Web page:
Conclusion

We continue to see rise in Locky ransomware using different attack techniques in order to evade security solutions. Using DDE attack methodology which doesn’t require macros is recently added technique to stay undetected. The popularity – as well as the rapid growth – of the use of cloud CRM services by enterprises, along with the implicit trust that users have for files attached in such services lead to an increase in the malware attack surface posing a new challenge for enterprise IT and security organizations. The threat such as Locky ransomware which are distributed via CRM services are even more serious as it renders files and machines in an unusable state.  Deploying a threat-aware security solution such as Netskope Threat Protection, enterprises can identify and remediate these threats.

General Recommendations

Netskope recommends the following to combat cloud malware and threats:

  • Detect and remediate cloud threats using a threat-aware CASB solution like Netskope and enforce policy on usage of unsanctioned services as well as unsanctioned instances of sanctioned cloud services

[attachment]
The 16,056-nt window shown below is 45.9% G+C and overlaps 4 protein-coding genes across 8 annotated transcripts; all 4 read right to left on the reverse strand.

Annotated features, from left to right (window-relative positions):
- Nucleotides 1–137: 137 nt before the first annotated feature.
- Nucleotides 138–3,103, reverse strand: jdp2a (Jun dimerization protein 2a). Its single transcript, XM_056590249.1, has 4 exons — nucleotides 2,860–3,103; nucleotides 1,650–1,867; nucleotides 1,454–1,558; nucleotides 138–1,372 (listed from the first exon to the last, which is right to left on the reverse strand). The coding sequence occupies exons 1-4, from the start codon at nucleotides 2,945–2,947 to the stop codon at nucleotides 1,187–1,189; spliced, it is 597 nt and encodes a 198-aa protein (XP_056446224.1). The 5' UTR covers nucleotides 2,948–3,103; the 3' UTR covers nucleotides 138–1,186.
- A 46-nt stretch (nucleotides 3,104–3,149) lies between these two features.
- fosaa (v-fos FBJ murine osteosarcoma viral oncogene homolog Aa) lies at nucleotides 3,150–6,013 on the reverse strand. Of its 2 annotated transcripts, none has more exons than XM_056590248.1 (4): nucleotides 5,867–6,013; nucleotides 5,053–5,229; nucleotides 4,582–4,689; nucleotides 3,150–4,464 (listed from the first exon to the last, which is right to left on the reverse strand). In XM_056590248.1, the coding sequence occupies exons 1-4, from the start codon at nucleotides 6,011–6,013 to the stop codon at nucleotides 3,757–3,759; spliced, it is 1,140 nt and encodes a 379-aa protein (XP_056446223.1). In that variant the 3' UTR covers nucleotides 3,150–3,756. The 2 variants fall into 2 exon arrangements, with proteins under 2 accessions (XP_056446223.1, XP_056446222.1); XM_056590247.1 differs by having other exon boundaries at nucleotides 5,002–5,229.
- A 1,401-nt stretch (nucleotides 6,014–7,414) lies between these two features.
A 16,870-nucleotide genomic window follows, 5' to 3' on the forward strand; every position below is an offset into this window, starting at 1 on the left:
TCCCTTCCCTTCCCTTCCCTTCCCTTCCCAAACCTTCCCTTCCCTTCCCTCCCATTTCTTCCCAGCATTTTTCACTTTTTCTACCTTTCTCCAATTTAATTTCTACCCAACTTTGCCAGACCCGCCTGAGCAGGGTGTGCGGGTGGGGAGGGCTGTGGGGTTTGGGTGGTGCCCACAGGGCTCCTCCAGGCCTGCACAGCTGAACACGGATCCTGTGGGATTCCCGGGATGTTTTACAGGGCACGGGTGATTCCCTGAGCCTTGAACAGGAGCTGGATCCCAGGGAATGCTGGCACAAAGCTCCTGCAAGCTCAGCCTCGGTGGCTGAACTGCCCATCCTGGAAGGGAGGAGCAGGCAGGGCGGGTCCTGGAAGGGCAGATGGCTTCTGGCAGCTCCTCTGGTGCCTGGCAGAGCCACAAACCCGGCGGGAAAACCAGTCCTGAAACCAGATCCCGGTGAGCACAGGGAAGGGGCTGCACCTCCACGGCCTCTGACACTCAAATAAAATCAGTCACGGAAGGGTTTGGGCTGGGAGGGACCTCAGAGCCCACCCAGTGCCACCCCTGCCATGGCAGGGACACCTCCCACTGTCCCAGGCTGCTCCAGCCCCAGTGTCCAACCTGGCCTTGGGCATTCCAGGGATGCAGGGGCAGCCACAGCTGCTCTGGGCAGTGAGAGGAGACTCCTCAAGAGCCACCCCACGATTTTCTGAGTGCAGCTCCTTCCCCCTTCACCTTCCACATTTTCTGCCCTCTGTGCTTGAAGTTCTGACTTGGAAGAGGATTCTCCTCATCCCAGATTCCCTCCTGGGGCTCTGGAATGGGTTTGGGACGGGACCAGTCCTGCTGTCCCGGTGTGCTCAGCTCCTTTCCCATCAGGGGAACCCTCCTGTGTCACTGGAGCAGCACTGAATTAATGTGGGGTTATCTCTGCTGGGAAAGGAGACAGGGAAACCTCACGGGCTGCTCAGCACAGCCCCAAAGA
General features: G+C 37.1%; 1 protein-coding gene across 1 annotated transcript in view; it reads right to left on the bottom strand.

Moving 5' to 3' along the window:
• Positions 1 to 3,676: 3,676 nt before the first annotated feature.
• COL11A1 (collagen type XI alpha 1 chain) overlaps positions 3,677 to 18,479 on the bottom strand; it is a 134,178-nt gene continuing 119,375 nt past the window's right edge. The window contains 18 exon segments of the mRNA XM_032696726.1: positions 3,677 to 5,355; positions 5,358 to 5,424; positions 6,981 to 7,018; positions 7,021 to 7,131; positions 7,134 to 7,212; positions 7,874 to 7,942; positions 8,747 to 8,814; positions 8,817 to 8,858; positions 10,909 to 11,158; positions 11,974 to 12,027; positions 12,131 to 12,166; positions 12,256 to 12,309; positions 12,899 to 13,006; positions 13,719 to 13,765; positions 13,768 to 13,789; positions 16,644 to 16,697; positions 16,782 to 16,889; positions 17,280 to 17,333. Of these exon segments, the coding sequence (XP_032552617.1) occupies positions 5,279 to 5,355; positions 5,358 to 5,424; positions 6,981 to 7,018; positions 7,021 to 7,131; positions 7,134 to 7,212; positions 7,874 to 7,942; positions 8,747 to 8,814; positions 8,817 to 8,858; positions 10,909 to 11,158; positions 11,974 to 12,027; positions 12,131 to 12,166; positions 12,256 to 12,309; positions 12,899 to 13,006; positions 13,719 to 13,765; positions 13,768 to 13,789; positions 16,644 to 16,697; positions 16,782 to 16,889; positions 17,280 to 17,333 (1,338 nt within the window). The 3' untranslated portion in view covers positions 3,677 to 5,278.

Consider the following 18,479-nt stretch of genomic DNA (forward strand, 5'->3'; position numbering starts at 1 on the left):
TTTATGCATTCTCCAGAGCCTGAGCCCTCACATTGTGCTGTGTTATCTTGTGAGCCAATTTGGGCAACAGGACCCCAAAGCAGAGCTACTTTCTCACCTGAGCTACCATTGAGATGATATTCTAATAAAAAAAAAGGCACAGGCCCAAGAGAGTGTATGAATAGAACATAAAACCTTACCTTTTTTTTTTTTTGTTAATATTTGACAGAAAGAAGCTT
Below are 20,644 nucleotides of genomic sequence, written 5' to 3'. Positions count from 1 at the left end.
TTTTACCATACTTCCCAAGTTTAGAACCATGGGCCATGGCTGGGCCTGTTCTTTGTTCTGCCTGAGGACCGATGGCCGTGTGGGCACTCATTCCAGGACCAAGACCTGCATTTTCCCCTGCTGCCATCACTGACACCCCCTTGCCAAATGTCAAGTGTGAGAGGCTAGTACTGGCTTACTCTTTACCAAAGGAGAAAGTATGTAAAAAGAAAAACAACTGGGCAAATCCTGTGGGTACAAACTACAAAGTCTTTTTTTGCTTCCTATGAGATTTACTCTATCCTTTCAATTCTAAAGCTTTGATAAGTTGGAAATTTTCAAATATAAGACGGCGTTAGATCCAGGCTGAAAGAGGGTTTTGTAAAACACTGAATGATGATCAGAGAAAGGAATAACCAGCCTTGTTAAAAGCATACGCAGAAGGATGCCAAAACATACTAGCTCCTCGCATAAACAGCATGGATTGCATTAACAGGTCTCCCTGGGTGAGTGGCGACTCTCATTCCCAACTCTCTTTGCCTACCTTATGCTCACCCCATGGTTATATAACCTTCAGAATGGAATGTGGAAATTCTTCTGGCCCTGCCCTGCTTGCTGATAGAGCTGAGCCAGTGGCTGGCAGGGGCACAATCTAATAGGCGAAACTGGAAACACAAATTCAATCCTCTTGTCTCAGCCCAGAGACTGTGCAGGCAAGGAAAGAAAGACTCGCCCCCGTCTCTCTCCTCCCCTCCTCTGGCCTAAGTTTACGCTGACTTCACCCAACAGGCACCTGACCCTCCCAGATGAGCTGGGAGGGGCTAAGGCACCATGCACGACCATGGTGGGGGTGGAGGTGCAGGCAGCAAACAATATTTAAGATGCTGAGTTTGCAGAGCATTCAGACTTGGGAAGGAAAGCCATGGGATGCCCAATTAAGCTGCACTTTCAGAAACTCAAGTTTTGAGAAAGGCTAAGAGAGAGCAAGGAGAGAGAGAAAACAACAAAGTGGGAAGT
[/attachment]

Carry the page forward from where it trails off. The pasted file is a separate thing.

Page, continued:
• Sample policies to enforce:
    • Scan all uploads from unmanaged devices to sanctioned cloud applications for malware
    • Scan all uploads from remote devices to sanctioned cloud applications for malware
    • Scan all downloads from unsanctioned cloud applications for malware
    • Scan all downloads from unsanctioned instances of sanctioned cloud applications for malware
    • Enforce quarantine/block actions on malware detection to reduce user impact